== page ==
Attitude Adjustment

I don’t consider myself a patient person. My coworkers might disagree. They think I have the patience of a saint with everything that has happened to Lion this year. A less patient person would have killed him a long time ago. Well, maybe not killed him, but certainly put him in his place.

Recently, I’ve reminded Lion that he’s not the only one going through things. As a caregiver, I go through his things (albeit not first hand) along with my things. Lion doesn’t readily admit it, but he likes to be the center of attention. Why else, when I’m wondering how to make eating dinner and breakfast easier for him when he can’t see, would he be worried about whether I’ll be paying attention enough to fast forward through commercials of shows he’ll be “watching”? Most of my ideas lately have been met with “that won’t work” or “why would we do that?” I’m not sure if this is the Lion with the vision, balance and surgery worries or the Lion who knows it all. In either case, he shouldn’t take things out on me. He may need an attitude adjustment.

Lion is not a good patient. He’s not a patient patient. I cannot afford, either time-wise or emotionally, to sit with him the entire time he has the bandage over his eye. I have a house to pack. I’ve decided I’ll pack up what I can in the master bath so I can be near him in case he needs anything. I’ll try to remember to tell him when I leave and enter the room so he can keep track of me. I’ve suggested he allow Alexa to read his Audiobooks to him. He says that’s boring. But he’ll “watch” TV. Okay.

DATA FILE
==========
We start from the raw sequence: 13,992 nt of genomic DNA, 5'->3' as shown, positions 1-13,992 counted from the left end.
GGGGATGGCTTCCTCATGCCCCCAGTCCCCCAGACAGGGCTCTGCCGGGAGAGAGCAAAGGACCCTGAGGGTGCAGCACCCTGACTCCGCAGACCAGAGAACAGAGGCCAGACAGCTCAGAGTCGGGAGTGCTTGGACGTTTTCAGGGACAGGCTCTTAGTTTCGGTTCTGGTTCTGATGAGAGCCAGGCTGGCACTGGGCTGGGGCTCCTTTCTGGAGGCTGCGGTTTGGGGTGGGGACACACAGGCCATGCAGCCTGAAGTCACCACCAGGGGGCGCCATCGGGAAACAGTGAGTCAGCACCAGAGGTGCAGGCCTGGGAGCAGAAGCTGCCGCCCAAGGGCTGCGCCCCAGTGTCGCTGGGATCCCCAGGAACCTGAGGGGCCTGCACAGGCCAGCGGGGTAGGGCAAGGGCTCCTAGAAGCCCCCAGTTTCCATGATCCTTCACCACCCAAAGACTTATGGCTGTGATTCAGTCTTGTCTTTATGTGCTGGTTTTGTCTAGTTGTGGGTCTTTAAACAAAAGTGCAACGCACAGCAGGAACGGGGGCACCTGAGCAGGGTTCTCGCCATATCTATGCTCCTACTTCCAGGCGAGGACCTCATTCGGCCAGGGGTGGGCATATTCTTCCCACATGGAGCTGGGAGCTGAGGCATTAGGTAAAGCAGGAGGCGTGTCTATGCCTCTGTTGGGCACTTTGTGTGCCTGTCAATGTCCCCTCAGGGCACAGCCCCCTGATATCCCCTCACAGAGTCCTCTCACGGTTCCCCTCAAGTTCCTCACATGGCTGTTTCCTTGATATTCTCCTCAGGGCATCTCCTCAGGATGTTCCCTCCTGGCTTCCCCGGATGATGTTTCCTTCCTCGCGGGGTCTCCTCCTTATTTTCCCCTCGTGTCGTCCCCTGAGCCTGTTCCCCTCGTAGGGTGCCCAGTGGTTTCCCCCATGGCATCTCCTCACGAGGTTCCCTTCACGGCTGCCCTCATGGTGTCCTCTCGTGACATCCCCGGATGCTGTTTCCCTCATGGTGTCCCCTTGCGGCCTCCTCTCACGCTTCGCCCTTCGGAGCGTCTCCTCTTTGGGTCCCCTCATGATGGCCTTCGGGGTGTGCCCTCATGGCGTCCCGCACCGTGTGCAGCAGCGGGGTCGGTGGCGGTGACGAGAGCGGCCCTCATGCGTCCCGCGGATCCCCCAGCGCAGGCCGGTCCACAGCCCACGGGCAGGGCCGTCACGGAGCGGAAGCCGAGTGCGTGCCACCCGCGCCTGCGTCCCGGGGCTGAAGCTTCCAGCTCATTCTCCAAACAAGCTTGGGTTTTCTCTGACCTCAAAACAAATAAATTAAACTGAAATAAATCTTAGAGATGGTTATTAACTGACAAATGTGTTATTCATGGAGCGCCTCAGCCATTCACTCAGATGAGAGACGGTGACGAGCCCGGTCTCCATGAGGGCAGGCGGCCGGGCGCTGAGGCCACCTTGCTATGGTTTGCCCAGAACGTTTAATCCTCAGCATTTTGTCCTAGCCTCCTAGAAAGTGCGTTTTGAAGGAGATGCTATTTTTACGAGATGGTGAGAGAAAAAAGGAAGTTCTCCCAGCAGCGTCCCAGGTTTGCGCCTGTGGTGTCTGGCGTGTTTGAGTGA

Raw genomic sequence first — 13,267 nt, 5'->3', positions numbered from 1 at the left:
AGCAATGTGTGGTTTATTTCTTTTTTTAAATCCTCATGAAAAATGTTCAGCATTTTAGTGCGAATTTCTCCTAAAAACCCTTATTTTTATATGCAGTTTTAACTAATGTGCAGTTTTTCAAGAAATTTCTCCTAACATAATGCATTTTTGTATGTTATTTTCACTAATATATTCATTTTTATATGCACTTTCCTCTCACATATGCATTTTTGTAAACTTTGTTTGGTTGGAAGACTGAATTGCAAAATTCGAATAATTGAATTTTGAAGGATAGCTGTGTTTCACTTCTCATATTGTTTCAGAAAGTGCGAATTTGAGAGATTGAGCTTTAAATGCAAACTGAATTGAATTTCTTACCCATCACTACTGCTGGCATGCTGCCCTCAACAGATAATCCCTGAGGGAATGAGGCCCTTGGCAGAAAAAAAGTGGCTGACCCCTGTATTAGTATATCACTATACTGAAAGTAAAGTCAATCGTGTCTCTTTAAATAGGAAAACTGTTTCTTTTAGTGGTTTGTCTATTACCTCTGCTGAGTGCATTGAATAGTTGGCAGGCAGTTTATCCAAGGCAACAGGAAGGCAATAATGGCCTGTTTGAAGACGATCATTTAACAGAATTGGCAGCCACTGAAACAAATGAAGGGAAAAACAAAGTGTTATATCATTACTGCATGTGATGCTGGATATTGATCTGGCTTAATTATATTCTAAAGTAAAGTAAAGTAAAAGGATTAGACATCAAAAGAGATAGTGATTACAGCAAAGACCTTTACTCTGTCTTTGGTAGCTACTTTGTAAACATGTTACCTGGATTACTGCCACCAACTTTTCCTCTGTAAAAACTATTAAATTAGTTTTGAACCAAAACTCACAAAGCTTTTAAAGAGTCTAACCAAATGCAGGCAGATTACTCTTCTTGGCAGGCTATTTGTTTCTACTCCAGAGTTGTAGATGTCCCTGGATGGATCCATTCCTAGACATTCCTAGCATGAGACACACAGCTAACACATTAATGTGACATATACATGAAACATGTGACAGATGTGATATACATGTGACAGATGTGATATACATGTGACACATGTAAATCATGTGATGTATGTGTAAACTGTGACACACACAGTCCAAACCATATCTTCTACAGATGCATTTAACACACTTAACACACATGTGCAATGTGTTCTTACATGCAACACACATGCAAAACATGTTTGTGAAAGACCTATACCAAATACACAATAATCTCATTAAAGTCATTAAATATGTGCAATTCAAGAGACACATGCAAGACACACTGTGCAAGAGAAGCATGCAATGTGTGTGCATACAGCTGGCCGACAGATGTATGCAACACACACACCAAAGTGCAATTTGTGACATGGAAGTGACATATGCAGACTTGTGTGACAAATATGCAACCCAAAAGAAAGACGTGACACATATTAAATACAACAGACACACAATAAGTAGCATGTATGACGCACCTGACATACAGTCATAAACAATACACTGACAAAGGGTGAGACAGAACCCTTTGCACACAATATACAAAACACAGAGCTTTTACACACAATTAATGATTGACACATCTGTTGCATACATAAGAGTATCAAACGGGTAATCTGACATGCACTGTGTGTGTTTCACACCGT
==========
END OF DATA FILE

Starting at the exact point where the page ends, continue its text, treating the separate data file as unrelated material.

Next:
I know he’s afraid his eye will bleed and he’ll lose his sight for longer than a day. I think that’s a valid thing to be concerned about. But I need to set some ground rules. Some of them may fall under the heading of “humor me” but I have a feeling they’ll work. The first is one I suggested last night. I think if he uses the walker he used when he had neck surgery, he’ll feel more balanced and the walker will run into obstacles before he trips over them. He says it will make him feel worse. I don’t care. I think it will help keep him safe.

The second rule is that he has to sleep with his head elevated for the first few nights. I don’t remember if this was a post-surgery guideline with the first eye, but it seems to me if he sleeps flat there’s more pressure in his eyes. He’ll tell me he can’t sleep that way. He doesn’t sleep well anyway. Where’s the harm in trying it my way?

The third rule is that everything is not normal so let’s not try to pretend it is. He wondered what happens if he needs something from his nightstand. I said he should ask. But let’s keep it within reason. He can’t see. How many things can he possibly need from his nightstand? I’m not going to spend all of my time catering to him. As I said, I have a house to pack. He’ll tell me he needs more help because things are not normal. Packing a house solo is not normal either. We all have our crosses to bear.

I won’t punish Lion while he can’t see. Once the bandage is off and he’s past the danger zone, I’ll let him have it. Any punishment he’s accumulated for being difficult will be meted out. He may be sorry he’s encouraged 3.0 to show up.

Okay. Let’s psych ourselves up. We can do this.

[Lion — It may seem that I want things my own way. In some respects I do. Mrs. Lion doesn’t realize how close to the edge I am. I’m not going to walk in a walker. We had experience with them after my spinal surgery. It will be much easier for me if Mrs. Lion takes my arm and steers me away from collisions. I will probably listen to some books as well as TV. TV has the advantage of being familiar and not requiring my full attention. I need things to be as normal as possible. If Mrs. Lion feels overwhelmed by this, I’ll find a way to fend for myself.]

[Mrs. Lion — Never mind. I’ll do whatever Lion needs me to do.]